Geochemical analysis of oils from Barbados and basin modeling of Paleozoic units in the southern Llanos basin, Colombia
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This study evaluates two separate areas using different approaches that help improve knowledge regarding their hydrocarbon potential: 1 - A frontier region lying between the junction of the Barbados accretionary prism and the Tobago basin; 2. - A mature basin such as the southern Llanos basin in Colombia. Both areas are located within the hydrocarbon-rich southern Caribbean margin. Commercial oil production from The Woodbourne oil field and the presence of migrated petroleum in outcropping rocks onshore Barbados prove the existence of a working petroleum system in the region. Barbados petroleum is suggested (Lawrence et al., 2002; Burggraf et al., 2002; Leahy et al., 2004; Hill and Schenk, 2005) to have been generated by facies similar to the Upper Cretaceous carbonate rich La Luna Formation onshore South America, but it has so far not been proved. This study presents detailed organic geochemical observations on six crude oils, one seepage, and bitumen from seven outcrop samples, in order to investigate heterogeneities in petroleum composition, thermal maturity, and biodegradation, and to investigate the filling history of the Woodbourne field. The results were also compared with published geochemical data for other northern South American and Caribbean oils/source rocks. In addition, the hydrocarbon potential of four Paleogene source rocks was evaluated. The geochemical data suggest that the petroleum present in Barbados can be divided into two compositional and maturity groups (group A and B). The petroleum in both groups was derived from Cretaceous shaly source rocks deposited in oxic-to-dysoxic marine environments with varying contribution of marine and land plants-derived organic matter. Group A petroleum was generated and expelled at low maturity levels (0.72-0.77%Ro), and was derived from predominantly marine organic matter. By contrast, petroleum in group B was generated at higher maturity levels (0.87-0.94%Ro), and was derived from a more proximal source rock influenced by terrestrial organic matter. These observations indicate the existence of two separate kitchens sourcing the Barbados petroleum. Organic geochemical data also suggest that reservoirs at the Woodbourne field has received two pulses of oil. The first oil pulse represents a filling event believed to have charged the reservoirs after the Mid-Miocene uplift of the Barbados ridge. This oil was biodegraded in the reservoirs above 1000 meter depth. The second more recent pulse consists of very light hydrocarbons (n-C3 to n-C9). This oil probably got separated from the parental oil and escaped through faults and/or failing seals during/after the last tectonic event in the Pliocene. Both oils seem to be compositionally similar and to have the same maturity level. v Geochemical comparison of the Barbados sample set with Upper Cretaceous oils and source rocks from several basins in northern South America and Caribbean region indicates that Barbados petroleum was not derived from carbonate facies typical of La Luna Formation or its equivalent in eastern Venezuela The Querecual Formation. Finally, Rock-Eval pyrolysis data indicate that the studied Paleogene source rocks have poor generation potential. On the other hand, hydrocarbons exploration in the Llanos basin began in the 1980’s. Exploration trends have focused exclusively on the Cretaceous-Cenozoic foreland plays, and no hydrocarbons sourced by Paleozoic rocks have yet been discovered. Forward 2D basin modeling was performed along a profile to evaluate timing of hydrocarbon generation and expulsion and hydrocarbon phase from a potential Lower Ordovician source rock interval. The 2D model of the subsurface was constrained using a published interpretation of an E-W regional 2D seismic line, in which the basin sedimentary infill is divided into five tectono-stratigraphic sequences, and data from three exploration wells. Calibration data was available for the three wells, and included vitrinite reflectance and temperature data. Modeling results show that by Late Ordovician-Early Silurian a first major phase of transformation (average 60%) occurred in the deepest places of the basin. Later, Permian uplift and denudation most probably destroyed any hydrocarbon accumulation existing in the western and central parts of the basin. A second phase of generation begins in the Eocene-Paleogene and continues up to present day within the easternmost extension of the basin. This potential petroleum system has not undergone the degree of uplift, erosion, and destruction of reservoirs in the eastern part of the basin, making preservation of any petroleum accumulation much more feasible. Thus, potential for finding an alternative source of hydrocarbons in a mature basin exists in the eastern depocenters, where newly generated hydrocarbons (mainly gas) could coexist with older petroleum preserved from the first generation phase.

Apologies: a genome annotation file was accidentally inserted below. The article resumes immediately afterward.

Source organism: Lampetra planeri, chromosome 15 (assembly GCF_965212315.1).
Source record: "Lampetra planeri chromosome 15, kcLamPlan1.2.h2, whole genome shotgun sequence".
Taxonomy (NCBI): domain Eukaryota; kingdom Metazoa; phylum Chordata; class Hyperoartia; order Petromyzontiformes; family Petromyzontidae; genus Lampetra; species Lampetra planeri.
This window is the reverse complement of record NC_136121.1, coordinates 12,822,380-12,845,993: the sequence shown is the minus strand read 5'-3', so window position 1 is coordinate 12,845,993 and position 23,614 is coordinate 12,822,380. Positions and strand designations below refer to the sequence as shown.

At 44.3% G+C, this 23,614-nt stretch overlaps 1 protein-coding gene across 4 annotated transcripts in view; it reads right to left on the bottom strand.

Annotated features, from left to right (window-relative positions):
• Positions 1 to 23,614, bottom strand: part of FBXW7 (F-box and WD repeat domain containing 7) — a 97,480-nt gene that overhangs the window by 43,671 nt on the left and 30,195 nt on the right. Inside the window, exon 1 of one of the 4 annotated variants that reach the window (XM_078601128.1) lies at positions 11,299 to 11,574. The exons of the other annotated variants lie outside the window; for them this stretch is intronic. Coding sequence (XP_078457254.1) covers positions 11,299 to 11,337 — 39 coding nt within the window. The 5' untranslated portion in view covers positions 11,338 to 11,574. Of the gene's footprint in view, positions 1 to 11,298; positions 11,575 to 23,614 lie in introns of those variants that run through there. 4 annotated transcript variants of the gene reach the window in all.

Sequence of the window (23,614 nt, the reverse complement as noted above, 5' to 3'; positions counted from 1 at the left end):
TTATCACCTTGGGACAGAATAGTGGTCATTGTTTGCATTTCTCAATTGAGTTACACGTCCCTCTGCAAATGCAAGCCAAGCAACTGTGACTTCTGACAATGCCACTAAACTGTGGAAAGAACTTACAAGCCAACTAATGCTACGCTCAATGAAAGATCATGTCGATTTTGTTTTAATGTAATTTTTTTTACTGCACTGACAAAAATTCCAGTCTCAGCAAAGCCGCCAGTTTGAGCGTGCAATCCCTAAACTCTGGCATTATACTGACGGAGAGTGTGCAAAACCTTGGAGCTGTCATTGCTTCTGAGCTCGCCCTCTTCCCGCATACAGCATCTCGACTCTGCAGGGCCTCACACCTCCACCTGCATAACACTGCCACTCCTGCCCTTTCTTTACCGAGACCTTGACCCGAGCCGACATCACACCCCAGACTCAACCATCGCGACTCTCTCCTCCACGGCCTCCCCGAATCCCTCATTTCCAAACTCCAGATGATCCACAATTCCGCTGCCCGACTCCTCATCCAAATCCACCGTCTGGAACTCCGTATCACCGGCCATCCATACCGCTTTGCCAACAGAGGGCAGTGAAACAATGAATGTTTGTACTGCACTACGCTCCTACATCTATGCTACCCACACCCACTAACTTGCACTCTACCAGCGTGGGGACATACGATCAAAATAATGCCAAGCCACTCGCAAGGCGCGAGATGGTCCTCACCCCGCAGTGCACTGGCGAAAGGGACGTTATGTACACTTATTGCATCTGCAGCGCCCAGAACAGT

Master's thesis in Petroleum Geosciences engineering
PublisherUniversity of Stavanger, Norway
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